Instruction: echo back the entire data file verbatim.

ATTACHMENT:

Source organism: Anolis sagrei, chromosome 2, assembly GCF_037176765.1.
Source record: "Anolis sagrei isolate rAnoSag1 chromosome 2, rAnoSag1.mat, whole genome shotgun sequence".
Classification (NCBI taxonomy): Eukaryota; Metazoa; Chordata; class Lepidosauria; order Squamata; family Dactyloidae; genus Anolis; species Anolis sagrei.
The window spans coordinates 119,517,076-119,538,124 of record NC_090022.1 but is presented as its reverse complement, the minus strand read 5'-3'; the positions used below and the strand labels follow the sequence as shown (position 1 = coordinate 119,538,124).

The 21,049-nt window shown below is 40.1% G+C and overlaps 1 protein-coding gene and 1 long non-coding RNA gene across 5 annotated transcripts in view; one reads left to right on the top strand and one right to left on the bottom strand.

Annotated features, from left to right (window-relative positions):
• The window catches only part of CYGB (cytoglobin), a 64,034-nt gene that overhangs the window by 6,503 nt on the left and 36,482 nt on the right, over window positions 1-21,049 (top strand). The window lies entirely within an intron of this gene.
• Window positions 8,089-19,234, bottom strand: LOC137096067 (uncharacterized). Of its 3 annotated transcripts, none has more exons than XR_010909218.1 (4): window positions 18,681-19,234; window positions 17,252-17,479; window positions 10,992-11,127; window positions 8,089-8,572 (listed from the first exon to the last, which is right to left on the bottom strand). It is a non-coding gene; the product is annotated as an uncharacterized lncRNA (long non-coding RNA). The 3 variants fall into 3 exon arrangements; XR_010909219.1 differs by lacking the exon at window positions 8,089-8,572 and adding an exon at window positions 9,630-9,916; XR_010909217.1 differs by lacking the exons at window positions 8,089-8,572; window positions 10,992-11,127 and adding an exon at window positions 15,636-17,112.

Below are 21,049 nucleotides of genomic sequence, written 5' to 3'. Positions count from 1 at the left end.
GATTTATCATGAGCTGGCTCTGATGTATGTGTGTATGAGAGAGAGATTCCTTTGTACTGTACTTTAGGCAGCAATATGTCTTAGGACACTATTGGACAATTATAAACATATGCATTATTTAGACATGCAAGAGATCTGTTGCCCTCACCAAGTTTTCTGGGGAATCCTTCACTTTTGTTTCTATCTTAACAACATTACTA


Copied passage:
Source organism: Anolis sagrei, chromosome 2, assembly GCF_037176765.1.
Source record: "Anolis sagrei isolate rAnoSag1 chromosome 2, rAnoSag1.mat, whole genome shotgun sequence".
Classification (NCBI taxonomy): Eukaryota; Metazoa; Chordata; class Lepidosauria; order Squamata; family Dactyloidae; genus Anolis; species Anolis sagrei.
The window spans coordinates 119,517,076-119,538,124 of record NC_090022.1 but is presented as its reverse complement, the minus strand read 5'-3'; the positions used below and the strand labels follow the sequence as shown (position 1 = coordinate 119,538,124).

The 21,049-nt window shown below is 40.1% G+C and overlaps 1 protein-coding gene and 1 long non-coding RNA gene across 5 annotated transcripts in view; one reads left to right on the top strand and one right to left on the bottom strand.

Annotated features, from left to right (window-relative positions):
• The window catches only part of CYGB (cytoglobin), a 64,034-nt gene that overhangs the window by 6,503 nt on the left and 36,482 nt on the right, over window positions 1-21,049 (top strand). The window lies entirely within an intron of this gene.
• Window positions 8,089-19,234, bottom strand: LOC137096067 (uncharacterized). Of its 3 annotated transcripts, none has more exons than XR_010909218.1 (4): window positions 18,681-19,234; window positions 17,252-17,479; window positions 10,992-11,127; window positions 8,089-8,572 (listed from the first exon to the last, which is right to left on the bottom strand). It is a non-coding gene; the product is annotated as an uncharacterized lncRNA (long non-coding RNA). The 3 variants fall into 3 exon arrangements; XR_010909219.1 differs by lacking the exon at window positions 8,089-8,572 and adding an exon at window positions 9,630-9,916; XR_010909217.1 differs by lacking the exons at window positions 8,089-8,572; window positions 10,992-11,127 and adding an exon at window positions 15,636-17,112.

Below are 21,049 nucleotides of genomic sequence, written 5' to 3'. Positions count from 1 at the left end.
GATTTATCATGAGCTGGCTCTGATGTATGTGTGTATGAGAGAGAGATTCCTTTGTACTGTACTTTAGGCAGCAATATGTCTTAGGACACTATTGGACAATTATAAACATATGCATTATTTAGACATGCAAGAGATCTGTTGCCCTCACCAAGTTTTCTGGGGAATCCTTCACTTTTGTTTCTATCTTAACAACATTACTA